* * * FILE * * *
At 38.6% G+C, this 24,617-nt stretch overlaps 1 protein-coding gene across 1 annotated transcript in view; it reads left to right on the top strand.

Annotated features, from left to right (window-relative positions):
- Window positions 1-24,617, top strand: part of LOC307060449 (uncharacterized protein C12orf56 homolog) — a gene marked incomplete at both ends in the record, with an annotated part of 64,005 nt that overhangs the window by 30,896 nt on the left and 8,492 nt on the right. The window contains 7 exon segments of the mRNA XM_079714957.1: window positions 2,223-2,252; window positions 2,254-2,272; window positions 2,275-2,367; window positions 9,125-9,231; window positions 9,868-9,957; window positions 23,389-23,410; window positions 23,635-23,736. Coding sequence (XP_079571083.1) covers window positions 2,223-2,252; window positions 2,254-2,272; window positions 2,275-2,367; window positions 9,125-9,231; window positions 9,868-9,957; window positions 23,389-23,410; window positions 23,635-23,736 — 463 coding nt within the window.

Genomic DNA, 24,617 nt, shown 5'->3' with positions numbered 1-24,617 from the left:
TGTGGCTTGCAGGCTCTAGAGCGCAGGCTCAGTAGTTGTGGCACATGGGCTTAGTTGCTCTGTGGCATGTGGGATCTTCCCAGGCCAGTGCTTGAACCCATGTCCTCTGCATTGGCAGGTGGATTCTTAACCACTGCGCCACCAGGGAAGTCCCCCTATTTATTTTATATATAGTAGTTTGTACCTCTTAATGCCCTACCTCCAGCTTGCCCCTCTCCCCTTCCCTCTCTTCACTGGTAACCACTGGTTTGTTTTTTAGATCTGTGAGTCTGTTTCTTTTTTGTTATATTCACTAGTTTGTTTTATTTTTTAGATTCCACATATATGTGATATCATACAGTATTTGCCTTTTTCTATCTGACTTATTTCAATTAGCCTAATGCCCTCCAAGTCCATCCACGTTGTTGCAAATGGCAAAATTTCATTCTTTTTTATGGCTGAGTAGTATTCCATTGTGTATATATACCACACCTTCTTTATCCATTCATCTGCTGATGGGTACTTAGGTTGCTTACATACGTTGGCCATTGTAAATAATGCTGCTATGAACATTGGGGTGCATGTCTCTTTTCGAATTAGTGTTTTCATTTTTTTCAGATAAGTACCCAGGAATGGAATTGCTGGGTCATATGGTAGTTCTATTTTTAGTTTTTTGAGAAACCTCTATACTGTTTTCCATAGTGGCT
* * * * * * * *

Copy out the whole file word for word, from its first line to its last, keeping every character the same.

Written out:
At 38.6% G+C, this 24,617-nt stretch overlaps 1 protein-coding gene across 1 annotated transcript in view; it reads left to right on the top strand.

Annotated features, from left to right (window-relative positions):
- Window positions 1-24,617, top strand: part of LOC307060449 (uncharacterized protein C12orf56 homolog) — a gene marked incomplete at both ends in the record, with an annotated part of 64,005 nt that overhangs the window by 30,896 nt on the left and 8,492 nt on the right. The window contains 7 exon segments of the mRNA XM_079714957.1: window positions 2,223-2,252; window positions 2,254-2,272; window positions 2,275-2,367; window positions 9,125-9,231; window positions 9,868-9,957; window positions 23,389-23,410; window positions 23,635-23,736. Coding sequence (XP_079571083.1) covers window positions 2,223-2,252; window positions 2,254-2,272; window positions 2,275-2,367; window positions 9,125-9,231; window positions 9,868-9,957; window positions 23,389-23,410; window positions 23,635-23,736 — 463 coding nt within the window.

Genomic DNA, 24,617 nt, shown 5'->3' with positions numbered 1-24,617 from the left:
TGTGGCTTGCAGGCTCTAGAGCGCAGGCTCAGTAGTTGTGGCACATGGGCTTAGTTGCTCTGTGGCATGTGGGATCTTCCCAGGCCAGTGCTTGAACCCATGTCCTCTGCATTGGCAGGTGGATTCTTAACCACTGCGCCACCAGGGAAGTCCCCCTATTTATTTTATATATAGTAGTTTGTACCTCTTAATGCCCTACCTCCAGCTTGCCCCTCTCCCCTTCCCTCTCTTCACTGGTAACCACTGGTTTGTTTTTTAGATCTGTGAGTCTGTTTCTTTTTTGTTATATTCACTAGTTTGTTTTATTTTTTAGATTCCACATATATGTGATATCATACAGTATTTGCCTTTTTCTATCTGACTTATTTCAATTAGCCTAATGCCCTCCAAGTCCATCCACGTTGTTGCAAATGGCAAAATTTCATTCTTTTTTATGGCTGAGTAGTATTCCATTGTGTATATATACCACACCTTCTTTATCCATTCATCTGCTGATGGGTACTTAGGTTGCTTACATACGTTGGCCATTGTAAATAATGCTGCTATGAACATTGGGGTGCATGTCTCTTTTCGAATTAGTGTTTTCATTTTTTTCAGATAAGTACCCAGGAATGGAATTGCTGGGTCATATGGTAGTTCTATTTTTAGTTTTTTGAGAAACCTCTATACTGTTTTCCATAGTGGCT